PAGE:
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Orality and Literacy by Walter Ong

September 19, 2009

At first I was concerned that this was mainly a criticism of the primacy of textual cultures over oral ones, but Ong makes a compelling case that the invention of writing has profoundly affected the manner in which we perceive the physical world outside of our bodies.  Of the thousands of human languages known to have ever been spoken, he notes that only 106 have ever been committed to writing to a degree sufficient to produce literature, and the number lost is incalculable.  The invention of writing allowed for a tremendous refinement of analytic thought, but in the process effected a loss of a heightened sense of being in the present moment while it reinforced a perceived distinction between the exterior physical world and the interior imagined one.

The refinement of analytic thought–not merely breaking down phenomena into components, but examining it abstractly, sequentially, classifying it with the aim of explaining it without resort to unobserved phenomena–was necessary for revolutionary technological development.  Technological development clearly happens in oral cultures, but the argument is one of the rate of change.  And the rate of change is not necessarily one of external tool-making, but potentially internally neurophysiological as well.  Ong argues that Julian Jaynes’ ‘bicameral mind’ is more easily explained by transition from orality to literacy than by any neurophysiological transformations, but recent advances in that field support Jaynes’ neurophysiological hypotheses.  The two might in fact go hand in hand.  As you invent a tool, you likely develop new neurological connections.

He notes early on that oral tradition is preserved in the form of rhetoric, and that writing was initially used to codify and strengthen the devices orality utilized to achieve it’s effects.  Cicero for instance, broke his speeches down into each of their salient points and then visualized those points as rooms in his villa through which he walked as he made his case.  This structure parallels the mnemonic devices that oral cultures utilize to remember their stories.  The idea that these types of devices might have also been used for the higher art form of poetry was shocking to some academic circles in the early 20th century, and his description of the reception of Milman Parry’s thesis that the Homeric poems were essentially stitched together from prefabricated repetitive parts is entertaining.  As an architect, such an idea seems natural to me though.  Perhaps it just the way I was taught, and I can no longer escape from it, but I am sure that I approach the creation of a building as the assembly of prefabricated components, as the stitching together of parts into a larger pattern.  Christopher Alexander argued this case in his Pattern Language, breaking down buildings and cities into components that can be reassembled at different scales.

Continuing with the architectural thread for a moment, Bill Mitchell argued that the manner with which you model a building affects the way you think about it.  For example, if you model with cardboard, you will be necessarily limited in the repertoire of possible forms in a way different than if you modeled with wood, plaster or clay.  Each material has its own specific nature which contains a family of forms.  In the same manner, he argued, if you only model in a 3-D computer modeling program, you are going to be necessarily limited as well.  You might respond that you are actually freed to explore all forms, and you are certainly not constrained by a particular material, but you are also not informed by one either, and additionally, you are not informed by the tools typically used with that material, but rather by the computer interface.  Just as written language affects the way one perceives the world, so too do all the other tools we create.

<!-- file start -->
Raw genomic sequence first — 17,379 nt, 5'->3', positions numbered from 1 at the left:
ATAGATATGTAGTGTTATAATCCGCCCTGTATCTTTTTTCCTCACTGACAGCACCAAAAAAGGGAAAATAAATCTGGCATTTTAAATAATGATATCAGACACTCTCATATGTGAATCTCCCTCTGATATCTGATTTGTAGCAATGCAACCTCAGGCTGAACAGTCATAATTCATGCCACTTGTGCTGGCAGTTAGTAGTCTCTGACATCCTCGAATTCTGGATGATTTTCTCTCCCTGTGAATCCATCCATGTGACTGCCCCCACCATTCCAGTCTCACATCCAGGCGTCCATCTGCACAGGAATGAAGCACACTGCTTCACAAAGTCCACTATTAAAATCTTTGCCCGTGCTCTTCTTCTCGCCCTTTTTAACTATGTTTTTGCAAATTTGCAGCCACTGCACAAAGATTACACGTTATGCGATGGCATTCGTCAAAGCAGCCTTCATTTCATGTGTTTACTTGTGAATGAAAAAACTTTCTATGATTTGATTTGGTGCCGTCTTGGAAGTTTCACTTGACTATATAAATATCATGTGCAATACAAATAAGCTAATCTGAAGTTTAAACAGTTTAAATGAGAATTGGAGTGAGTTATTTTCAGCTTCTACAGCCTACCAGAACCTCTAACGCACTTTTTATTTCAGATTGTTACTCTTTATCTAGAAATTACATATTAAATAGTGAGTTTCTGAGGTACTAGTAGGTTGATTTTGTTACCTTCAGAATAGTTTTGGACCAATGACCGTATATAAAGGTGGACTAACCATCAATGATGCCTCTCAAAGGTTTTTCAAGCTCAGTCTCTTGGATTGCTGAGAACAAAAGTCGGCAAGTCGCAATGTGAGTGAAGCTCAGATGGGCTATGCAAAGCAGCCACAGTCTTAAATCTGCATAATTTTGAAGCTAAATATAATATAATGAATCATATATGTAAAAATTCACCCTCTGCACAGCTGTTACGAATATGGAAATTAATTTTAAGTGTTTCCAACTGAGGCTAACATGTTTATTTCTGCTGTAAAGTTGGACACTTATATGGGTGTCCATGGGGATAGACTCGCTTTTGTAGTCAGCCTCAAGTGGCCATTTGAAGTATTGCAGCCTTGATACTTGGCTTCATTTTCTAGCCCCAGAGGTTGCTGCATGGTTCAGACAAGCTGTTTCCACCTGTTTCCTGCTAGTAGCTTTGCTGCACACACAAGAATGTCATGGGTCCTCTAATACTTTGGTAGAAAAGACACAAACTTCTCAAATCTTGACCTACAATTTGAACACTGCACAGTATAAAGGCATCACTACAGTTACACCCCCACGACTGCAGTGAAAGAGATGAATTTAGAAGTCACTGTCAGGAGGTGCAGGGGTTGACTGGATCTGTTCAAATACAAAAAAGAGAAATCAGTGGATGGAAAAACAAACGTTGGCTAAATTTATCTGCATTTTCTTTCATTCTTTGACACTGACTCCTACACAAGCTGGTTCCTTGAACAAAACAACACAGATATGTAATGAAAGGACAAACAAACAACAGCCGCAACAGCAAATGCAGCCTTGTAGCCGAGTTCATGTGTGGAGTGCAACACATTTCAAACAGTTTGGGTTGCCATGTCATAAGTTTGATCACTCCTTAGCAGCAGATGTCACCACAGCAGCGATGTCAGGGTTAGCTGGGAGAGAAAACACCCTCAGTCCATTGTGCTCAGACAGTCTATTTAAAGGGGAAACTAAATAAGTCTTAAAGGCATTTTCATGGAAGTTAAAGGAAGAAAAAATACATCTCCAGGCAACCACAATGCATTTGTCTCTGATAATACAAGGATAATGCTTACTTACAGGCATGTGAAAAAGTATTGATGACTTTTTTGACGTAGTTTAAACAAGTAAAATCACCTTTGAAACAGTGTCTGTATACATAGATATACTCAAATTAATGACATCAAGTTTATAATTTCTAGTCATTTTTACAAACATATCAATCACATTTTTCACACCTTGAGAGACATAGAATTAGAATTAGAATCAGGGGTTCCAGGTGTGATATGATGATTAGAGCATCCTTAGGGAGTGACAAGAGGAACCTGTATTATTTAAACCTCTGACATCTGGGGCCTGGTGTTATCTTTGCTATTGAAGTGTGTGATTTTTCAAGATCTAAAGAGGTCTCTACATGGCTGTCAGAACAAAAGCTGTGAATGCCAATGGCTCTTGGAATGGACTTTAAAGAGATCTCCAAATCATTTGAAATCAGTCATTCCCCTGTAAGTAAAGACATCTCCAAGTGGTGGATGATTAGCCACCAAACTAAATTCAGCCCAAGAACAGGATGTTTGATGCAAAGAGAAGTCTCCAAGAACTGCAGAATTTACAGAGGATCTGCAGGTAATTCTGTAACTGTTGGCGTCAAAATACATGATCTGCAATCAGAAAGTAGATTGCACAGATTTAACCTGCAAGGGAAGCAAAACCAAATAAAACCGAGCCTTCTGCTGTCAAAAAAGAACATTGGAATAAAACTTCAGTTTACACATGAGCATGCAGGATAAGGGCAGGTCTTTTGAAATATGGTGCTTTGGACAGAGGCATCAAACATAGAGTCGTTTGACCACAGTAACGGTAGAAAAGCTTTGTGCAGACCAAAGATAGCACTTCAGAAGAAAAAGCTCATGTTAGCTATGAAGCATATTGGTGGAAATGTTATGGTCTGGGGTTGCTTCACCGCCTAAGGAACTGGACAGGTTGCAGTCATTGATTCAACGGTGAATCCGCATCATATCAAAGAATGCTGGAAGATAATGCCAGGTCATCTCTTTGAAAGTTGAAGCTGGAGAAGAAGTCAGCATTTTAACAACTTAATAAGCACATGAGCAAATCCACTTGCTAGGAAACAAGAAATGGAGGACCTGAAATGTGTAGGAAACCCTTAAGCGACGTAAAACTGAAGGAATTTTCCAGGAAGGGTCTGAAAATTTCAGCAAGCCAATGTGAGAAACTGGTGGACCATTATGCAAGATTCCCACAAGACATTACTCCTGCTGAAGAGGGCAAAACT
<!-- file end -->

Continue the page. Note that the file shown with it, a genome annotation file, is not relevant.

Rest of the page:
Ong says that ancient Greek civilization marks the point in human history when literacy first clashed with orality.  That can be surmised from the texts we have inherited, but there might have been other clashes prior, the documentation of which has been lost.  He says, “at the time neither Plato nor anyone else was or could be explicitly aware that this was what was going on” (p. 24).  I wonder, though, because Plato utilized Socrates throughout his dialogues, and there has always been a tension around the fact that Socrates never wrote, but worked almost purely orally.  I believe there are even theories that he was a character of Plato’s creation and did not exist, but I think his existence, his role as Plato’s teacher, and his execution by the city of Athens is pretty much undisputed.  Socrates is a counterexample of the degree to which analytic thought can be pushed in orality, although it could be argued that he was standing on a body of literary work while reasoning extemporaneously.

If oral cultures cannot keep written records of thoughts, to remember them members of those cultures have to “Think memorable thoughts” (p. 34).  I haven’t encountered him saying it explicitly yet, but the obverse would be that literary cultures have a greater instance of unmemorable thought.  So one great loss from moving from an oral to literate culture might be more noise; the lost peace and quiet of an oral age?  It sounds more mythical than real, but if the quiet did exist it was probably less idyllic than we might think in the absence today of predators.  And this second oral electronic age of which Ong speaks is exacerbating the noise, but he does say it depends on writing and print for its existence.

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